• “Democrats dominated election coverage by about a six-to-one margin over Republicans in a week when making headlines was not necessarily a good thing, according to a Project for Excellence in Journalism study of campaign coverage from March 24-30.”

  • Vanity Fair’s Michael Wolffe reports, “The Sulzberger family would never let go of The New York Times. Or would it? With the latest shareholder assault on the ‘invulnerable’ paper’s management — this one from a couple of upstart hedge funds—the author plays out the most likely (and unlikely) scenarios.”

  • Wonkette reports, “Mystical Pennsylvania Foodstuffs Confuse NYT Reporter”

  • Mad.co.uk reports, “The Wall Street Journal (WSJ), owned by Rupert Murdoch’s News Corp since December, is set to sell its US print edition in London, the first time the newspaper has been printed in Europe.” Romenesko has more.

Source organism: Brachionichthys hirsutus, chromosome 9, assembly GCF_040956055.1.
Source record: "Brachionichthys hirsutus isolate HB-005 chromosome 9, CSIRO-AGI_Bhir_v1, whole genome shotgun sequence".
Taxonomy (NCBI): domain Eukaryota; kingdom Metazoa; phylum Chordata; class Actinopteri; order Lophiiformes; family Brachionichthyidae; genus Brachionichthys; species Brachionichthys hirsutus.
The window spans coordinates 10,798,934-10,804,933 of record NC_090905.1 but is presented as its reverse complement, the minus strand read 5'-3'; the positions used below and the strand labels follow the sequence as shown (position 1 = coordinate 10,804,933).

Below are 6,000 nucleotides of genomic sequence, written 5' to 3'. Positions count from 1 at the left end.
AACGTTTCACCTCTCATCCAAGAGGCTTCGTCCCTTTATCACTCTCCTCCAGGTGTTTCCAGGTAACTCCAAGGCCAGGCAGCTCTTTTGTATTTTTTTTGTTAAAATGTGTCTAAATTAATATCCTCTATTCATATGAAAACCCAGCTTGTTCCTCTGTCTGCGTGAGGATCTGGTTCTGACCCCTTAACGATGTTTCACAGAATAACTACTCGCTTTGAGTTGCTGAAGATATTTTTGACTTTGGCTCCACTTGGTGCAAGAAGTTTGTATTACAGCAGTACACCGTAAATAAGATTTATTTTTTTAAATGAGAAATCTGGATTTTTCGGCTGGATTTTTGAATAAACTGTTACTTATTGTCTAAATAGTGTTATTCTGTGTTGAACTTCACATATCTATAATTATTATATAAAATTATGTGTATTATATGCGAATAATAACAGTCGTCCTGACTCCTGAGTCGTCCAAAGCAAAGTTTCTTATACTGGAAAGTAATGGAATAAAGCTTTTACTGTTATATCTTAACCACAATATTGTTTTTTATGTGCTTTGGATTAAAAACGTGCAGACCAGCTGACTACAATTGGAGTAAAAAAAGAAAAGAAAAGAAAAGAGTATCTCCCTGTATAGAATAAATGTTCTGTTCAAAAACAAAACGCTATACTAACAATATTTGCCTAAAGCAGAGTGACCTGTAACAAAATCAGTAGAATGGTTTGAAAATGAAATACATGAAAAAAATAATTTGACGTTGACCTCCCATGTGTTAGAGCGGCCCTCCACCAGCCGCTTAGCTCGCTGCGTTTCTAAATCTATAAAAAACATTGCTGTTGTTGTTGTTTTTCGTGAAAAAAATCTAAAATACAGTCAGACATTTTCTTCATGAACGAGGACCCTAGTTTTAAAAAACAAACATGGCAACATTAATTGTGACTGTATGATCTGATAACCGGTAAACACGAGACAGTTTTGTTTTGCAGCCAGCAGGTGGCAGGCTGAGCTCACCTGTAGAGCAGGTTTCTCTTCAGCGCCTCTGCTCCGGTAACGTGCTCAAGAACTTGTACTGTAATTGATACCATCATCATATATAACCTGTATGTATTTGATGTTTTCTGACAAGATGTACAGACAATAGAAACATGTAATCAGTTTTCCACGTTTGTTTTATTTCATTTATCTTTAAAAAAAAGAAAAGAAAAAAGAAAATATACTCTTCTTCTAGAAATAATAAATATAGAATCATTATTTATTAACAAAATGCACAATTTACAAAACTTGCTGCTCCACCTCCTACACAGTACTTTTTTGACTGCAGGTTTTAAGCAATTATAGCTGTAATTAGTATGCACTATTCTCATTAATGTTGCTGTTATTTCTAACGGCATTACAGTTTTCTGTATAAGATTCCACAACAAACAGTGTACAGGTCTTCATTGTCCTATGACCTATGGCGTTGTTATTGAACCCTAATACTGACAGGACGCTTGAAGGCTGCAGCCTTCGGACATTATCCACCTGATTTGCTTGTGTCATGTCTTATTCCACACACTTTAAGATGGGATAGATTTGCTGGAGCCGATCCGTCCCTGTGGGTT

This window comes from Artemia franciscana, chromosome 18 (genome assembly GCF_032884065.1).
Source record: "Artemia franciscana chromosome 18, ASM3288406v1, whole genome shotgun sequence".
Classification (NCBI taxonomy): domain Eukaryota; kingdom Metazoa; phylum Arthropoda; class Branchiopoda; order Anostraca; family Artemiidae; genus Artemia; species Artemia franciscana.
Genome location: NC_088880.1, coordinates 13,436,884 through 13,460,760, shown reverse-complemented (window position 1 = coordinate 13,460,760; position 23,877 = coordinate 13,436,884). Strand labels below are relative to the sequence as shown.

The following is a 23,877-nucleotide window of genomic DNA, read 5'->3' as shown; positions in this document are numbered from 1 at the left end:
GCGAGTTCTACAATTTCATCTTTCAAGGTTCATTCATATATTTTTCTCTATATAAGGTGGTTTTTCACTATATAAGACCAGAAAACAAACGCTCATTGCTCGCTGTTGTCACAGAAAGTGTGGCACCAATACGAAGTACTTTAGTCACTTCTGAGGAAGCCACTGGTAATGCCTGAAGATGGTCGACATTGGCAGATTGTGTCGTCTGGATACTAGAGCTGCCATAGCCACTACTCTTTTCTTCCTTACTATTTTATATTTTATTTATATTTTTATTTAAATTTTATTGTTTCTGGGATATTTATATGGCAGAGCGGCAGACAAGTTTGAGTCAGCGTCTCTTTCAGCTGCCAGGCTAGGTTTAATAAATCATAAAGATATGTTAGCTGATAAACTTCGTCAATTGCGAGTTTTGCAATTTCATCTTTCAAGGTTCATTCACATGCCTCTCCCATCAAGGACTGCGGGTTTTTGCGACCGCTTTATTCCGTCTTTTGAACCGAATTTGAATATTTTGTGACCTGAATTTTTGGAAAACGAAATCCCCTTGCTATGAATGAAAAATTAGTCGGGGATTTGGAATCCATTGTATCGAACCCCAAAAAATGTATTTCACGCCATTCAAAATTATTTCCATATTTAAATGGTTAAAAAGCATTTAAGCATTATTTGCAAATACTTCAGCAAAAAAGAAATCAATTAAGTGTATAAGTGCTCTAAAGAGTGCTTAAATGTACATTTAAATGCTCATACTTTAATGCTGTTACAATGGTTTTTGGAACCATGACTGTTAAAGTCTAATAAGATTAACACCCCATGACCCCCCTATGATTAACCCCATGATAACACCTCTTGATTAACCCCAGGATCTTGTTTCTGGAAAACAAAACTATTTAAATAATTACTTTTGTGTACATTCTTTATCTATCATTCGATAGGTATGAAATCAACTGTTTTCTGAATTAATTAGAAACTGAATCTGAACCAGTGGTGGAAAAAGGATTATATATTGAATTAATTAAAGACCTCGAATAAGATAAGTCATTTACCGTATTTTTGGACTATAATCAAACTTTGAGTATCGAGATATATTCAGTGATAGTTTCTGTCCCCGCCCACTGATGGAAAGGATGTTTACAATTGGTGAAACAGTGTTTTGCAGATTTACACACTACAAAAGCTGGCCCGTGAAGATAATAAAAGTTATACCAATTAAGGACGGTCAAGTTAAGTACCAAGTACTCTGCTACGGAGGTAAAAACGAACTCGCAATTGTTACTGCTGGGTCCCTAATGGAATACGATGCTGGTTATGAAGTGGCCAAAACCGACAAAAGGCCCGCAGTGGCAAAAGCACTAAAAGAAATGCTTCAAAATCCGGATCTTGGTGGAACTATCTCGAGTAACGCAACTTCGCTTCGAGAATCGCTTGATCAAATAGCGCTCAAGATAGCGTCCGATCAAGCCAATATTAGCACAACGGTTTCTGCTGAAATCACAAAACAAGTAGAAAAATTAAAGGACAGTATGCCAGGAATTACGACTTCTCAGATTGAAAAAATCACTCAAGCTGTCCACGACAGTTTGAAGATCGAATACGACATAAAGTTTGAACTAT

• Eric Boehlert says “Fact: The press tuned out Iraq.”

  • Joe O’Connell, a Special Contributor to The Dallas Morning News
    reports, “What happens if the newspaper presses stop rolling? That’s the big question behind the documentary Stop the Presses: The American Newspaper in Peril, which has its world premiere today at the AFI Dallas International Film Festival.”

  • Slate’s Jack Shafer writes about the New York Times, “The paper’s design director defends its expanded summary pages.”

  • Bloomberg reports, “A U.S. Senate committee plans to vote April 24 on a measure to reverse federal rules that let companies such as Tribune Co. own a broadcast station and daily newspaper in the 20 largest markets.”

  • E&P’s Steve Outing writes, “I stopped getting the print edition of my local newspaper this month. Among my new-media expert colleagues, I’m behind the curve with that move; many gave up the print habit long ago. But compared to the general population, I’m still ahead of most folks. I admit, I feel a bit guilty about this. After all, I write for and offer advice to newspapers on an industry website.”